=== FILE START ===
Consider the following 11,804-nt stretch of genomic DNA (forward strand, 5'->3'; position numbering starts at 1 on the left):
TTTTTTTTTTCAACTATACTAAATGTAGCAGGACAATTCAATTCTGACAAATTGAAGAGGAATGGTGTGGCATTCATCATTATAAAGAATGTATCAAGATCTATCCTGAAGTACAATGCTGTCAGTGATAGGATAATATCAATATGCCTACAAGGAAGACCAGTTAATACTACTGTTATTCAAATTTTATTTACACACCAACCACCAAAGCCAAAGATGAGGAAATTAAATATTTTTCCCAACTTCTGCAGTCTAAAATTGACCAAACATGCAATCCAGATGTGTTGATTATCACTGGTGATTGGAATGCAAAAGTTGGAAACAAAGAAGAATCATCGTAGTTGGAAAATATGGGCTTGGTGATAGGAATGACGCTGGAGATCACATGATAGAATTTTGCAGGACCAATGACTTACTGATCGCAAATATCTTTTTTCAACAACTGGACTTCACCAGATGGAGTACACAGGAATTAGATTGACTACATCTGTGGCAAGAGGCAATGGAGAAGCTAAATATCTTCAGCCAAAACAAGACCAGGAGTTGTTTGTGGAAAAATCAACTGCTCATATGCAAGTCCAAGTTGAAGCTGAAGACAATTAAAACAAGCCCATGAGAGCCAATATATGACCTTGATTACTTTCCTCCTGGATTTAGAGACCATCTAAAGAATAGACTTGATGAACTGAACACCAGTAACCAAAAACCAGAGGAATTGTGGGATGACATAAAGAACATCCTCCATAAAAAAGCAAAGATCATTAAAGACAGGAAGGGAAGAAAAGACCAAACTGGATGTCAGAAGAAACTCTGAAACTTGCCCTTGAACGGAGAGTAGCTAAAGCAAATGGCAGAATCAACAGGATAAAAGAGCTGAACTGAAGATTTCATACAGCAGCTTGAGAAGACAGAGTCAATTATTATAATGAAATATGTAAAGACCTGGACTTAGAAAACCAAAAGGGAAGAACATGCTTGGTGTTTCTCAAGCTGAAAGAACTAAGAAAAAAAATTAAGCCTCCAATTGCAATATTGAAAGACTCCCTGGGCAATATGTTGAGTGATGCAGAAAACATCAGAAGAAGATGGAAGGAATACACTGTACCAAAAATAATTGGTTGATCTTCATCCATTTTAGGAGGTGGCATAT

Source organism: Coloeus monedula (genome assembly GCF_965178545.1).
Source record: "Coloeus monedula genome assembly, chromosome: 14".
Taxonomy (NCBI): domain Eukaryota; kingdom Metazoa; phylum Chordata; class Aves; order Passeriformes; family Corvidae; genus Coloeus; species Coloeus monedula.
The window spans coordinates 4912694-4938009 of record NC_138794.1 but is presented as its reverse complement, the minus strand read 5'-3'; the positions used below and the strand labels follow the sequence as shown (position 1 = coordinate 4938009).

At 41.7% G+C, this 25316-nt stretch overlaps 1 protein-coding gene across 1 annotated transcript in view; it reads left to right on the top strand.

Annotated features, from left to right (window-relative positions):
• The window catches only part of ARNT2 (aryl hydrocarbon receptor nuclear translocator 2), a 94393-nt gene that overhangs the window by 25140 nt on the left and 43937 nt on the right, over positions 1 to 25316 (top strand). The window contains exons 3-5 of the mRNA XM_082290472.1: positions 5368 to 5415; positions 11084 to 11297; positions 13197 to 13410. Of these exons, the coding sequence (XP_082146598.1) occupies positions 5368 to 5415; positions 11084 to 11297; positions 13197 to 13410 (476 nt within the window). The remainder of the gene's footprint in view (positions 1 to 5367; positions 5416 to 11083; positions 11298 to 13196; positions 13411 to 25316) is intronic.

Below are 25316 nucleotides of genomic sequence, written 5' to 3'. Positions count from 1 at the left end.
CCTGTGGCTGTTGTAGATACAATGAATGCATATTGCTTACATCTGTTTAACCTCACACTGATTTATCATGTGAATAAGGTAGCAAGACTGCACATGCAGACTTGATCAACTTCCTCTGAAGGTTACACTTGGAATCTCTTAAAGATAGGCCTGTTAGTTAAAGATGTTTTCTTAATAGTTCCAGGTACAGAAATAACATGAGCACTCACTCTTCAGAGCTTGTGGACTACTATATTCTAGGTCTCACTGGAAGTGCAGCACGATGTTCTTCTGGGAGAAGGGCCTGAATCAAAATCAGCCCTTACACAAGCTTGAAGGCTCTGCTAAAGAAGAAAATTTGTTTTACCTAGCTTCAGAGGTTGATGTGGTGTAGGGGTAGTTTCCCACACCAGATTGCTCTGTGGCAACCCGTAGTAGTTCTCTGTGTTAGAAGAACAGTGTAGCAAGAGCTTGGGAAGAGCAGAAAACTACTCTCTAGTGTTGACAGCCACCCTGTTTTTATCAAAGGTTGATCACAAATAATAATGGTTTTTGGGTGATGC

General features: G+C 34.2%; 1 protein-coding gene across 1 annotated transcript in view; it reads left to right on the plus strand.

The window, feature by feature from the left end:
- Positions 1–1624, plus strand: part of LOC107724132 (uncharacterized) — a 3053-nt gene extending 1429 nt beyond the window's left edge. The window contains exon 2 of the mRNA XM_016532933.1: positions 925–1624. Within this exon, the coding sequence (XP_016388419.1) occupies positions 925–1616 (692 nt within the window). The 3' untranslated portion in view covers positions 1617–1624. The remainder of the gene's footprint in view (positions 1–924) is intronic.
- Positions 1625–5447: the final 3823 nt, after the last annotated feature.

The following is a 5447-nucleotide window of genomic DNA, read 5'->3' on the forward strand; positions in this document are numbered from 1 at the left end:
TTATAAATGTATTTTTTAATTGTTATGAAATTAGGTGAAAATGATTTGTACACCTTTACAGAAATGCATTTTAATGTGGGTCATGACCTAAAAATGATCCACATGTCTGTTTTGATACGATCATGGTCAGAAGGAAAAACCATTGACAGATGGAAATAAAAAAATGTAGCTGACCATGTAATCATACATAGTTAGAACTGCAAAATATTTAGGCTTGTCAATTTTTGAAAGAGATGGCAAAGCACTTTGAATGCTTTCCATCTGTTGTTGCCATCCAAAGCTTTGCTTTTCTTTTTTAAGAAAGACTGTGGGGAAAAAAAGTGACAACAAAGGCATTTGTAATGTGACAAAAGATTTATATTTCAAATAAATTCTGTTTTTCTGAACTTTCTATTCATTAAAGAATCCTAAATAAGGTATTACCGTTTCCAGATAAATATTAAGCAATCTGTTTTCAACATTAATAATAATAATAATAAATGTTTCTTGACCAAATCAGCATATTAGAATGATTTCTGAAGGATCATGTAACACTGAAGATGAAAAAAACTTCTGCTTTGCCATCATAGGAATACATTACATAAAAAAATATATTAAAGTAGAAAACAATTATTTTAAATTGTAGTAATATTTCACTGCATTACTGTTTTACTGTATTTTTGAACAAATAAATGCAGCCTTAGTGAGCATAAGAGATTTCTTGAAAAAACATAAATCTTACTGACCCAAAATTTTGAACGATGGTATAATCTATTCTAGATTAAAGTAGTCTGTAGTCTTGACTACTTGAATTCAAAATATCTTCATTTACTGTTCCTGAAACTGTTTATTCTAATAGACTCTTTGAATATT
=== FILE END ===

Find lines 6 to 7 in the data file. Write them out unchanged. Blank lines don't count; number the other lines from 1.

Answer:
The window spans coordinates 4912694-4938009 of record NC_138794.1 but is presented as its reverse complement, the minus strand read 5'-3'; the positions used below and the strand labels follow the sequence as shown (position 1 = coordinate 4938009).

At 41.7% G+C, this 25316-nt stretch overlaps 1 protein-coding gene across 1 annotated transcript in view; it reads left to right on the top strand.